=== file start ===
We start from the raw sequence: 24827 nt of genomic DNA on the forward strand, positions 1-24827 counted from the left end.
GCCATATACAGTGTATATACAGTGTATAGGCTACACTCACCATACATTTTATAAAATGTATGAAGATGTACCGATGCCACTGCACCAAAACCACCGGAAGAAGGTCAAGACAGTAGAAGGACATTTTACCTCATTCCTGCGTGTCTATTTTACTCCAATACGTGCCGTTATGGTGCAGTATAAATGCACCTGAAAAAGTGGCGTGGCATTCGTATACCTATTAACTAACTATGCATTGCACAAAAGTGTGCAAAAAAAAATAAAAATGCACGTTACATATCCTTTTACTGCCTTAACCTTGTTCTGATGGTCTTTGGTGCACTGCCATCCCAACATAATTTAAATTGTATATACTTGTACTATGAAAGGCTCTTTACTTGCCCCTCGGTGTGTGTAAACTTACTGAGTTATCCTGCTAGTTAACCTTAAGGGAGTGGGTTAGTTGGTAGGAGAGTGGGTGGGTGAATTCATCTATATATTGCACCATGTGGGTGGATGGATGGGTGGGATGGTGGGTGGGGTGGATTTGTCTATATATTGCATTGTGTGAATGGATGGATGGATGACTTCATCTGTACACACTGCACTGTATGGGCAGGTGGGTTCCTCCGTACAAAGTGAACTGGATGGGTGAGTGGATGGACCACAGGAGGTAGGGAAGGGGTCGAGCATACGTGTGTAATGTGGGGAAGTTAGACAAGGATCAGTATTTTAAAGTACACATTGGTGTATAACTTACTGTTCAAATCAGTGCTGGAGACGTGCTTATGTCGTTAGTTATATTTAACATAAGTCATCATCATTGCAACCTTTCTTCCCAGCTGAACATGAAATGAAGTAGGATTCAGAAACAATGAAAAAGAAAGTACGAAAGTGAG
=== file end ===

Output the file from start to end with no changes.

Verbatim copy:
We start from the raw sequence: 24827 nt of genomic DNA on the forward strand, positions 1-24827 counted from the left end.
GCCATATACAGTGTATATACAGTGTATAGGCTACACTCACCATACATTTTATAAAATGTATGAAGATGTACCGATGCCACTGCACCAAAACCACCGGAAGAAGGTCAAGACAGTAGAAGGACATTTTACCTCATTCCTGCGTGTCTATTTTACTCCAATACGTGCCGTTATGGTGCAGTATAAATGCACCTGAAAAAGTGGCGTGGCATTCGTATACCTATTAACTAACTATGCATTGCACAAAAGTGTGCAAAAAAAAATAAAAATGCACGTTACATATCCTTTTACTGCCTTAACCTTGTTCTGATGGTCTTTGGTGCACTGCCATCCCAACATAATTTAAATTGTATATACTTGTACTATGAAAGGCTCTTTACTTGCCCCTCGGTGTGTGTAAACTTACTGAGTTATCCTGCTAGTTAACCTTAAGGGAGTGGGTTAGTTGGTAGGAGAGTGGGTGGGTGAATTCATCTATATATTGCACCATGTGGGTGGATGGATGGGTGGGATGGTGGGTGGGGTGGATTTGTCTATATATTGCATTGTGTGAATGGATGGATGGATGACTTCATCTGTACACACTGCACTGTATGGGCAGGTGGGTTCCTCCGTACAAAGTGAACTGGATGGGTGAGTGGATGGACCACAGGAGGTAGGGAAGGGGTCGAGCATACGTGTGTAATGTGGGGAAGTTAGACAAGGATCAGTATTTTAAAGTACACATTGGTGTATAACTTACTGTTCAAATCAGTGCTGGAGACGTGCTTATGTCGTTAGTTATATTTAACATAAGTCATCATCATTGCAACCTTTCTTCCCAGCTGAACATGAAATGAAGTAGGATTCAGAAACAATGAAAAAGAAAGTACGAAAGTGAG